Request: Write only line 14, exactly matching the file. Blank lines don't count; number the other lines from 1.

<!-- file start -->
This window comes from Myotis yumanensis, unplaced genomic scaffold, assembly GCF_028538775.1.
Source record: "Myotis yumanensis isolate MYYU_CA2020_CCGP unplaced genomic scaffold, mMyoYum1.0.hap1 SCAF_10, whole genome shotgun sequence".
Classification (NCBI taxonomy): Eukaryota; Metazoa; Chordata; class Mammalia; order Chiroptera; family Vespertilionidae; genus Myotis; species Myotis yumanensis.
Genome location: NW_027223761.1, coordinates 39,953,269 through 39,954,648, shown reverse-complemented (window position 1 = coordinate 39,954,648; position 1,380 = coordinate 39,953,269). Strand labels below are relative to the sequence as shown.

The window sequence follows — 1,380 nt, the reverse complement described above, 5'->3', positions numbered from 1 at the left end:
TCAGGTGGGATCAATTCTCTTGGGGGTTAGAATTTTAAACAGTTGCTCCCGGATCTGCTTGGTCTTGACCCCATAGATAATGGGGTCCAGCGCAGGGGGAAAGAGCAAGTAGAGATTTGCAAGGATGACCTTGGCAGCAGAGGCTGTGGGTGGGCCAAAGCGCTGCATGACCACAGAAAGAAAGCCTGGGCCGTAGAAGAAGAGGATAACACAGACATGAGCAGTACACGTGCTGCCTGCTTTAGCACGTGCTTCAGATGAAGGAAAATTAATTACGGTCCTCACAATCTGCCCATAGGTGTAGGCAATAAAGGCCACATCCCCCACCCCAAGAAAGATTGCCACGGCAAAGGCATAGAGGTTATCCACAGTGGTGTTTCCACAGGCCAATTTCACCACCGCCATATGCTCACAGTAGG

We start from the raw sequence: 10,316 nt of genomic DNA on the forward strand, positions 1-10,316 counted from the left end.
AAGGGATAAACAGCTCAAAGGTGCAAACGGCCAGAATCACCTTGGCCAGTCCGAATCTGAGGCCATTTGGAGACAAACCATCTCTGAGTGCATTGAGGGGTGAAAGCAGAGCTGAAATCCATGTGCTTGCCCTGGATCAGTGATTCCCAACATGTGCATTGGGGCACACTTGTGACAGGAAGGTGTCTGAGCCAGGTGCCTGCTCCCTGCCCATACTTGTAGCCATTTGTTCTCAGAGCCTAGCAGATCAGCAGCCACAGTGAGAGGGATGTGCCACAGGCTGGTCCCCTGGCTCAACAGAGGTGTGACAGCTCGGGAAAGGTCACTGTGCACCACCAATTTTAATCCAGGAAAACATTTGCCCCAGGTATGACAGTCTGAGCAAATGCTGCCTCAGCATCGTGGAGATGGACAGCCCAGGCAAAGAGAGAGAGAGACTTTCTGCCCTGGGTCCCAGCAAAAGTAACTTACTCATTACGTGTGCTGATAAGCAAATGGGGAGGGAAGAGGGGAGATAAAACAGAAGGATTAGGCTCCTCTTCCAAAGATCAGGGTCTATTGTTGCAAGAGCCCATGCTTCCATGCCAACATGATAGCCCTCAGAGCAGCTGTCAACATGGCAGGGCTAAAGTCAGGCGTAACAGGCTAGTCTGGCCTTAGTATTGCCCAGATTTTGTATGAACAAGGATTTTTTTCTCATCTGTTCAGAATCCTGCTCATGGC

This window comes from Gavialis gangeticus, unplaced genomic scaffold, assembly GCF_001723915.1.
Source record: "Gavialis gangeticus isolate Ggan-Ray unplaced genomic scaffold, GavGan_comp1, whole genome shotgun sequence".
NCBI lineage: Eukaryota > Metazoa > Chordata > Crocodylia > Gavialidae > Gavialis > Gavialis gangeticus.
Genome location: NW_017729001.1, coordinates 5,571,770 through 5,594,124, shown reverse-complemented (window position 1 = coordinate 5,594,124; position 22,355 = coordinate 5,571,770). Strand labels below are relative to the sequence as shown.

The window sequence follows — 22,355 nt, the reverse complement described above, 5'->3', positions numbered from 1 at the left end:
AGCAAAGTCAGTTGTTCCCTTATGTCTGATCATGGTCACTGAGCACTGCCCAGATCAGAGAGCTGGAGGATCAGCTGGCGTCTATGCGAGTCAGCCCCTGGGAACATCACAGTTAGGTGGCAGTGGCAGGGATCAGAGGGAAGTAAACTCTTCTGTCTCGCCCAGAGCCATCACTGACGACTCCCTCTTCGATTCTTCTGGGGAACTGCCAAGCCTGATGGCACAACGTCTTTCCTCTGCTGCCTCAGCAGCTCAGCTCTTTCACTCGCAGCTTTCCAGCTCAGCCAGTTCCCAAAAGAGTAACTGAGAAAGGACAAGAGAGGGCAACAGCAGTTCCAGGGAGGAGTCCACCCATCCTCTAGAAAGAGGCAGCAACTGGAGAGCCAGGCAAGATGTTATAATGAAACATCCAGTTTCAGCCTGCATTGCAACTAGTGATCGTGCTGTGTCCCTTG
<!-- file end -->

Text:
AGCAAAGTCAGTTGTTCCCTTATGTCTGATCATGGTCACTGAGCACTGCCCAGATCAGAGAGCTGGAGGATCAGCTGGCGTCTATGCGAGTCAGCCCCTGGGAACATCACAGTTAGGTGGCAGTGGCAGGGATCAGAGGGAAGTAAACTCTTCTGTCTCGCCCAGAGCCATCACTGACGACTCCCTCTTCGATTCTTCTGGGGAACTGCCAAGCCTGATGGCACAACGTCTTTCCTCTGCTGCCTCAGCAGCTCAGCTCTTTCACTCGCAGCTTTCCAGCTCAGCCAGTTCCCAAAAGAGTAACTGAGAAAGGACAAGAGAGGGCAACAGCAGTTCCAGGGAGGAGTCCACCCATCCTCTAGAAAGAGGCAGCAACTGGAGAGCCAGGCAAGATGTTATAATGAAACATCCAGTTTCAGCCTGCATTGCAACTAGTGATCGTGCTGTGTCCCTTG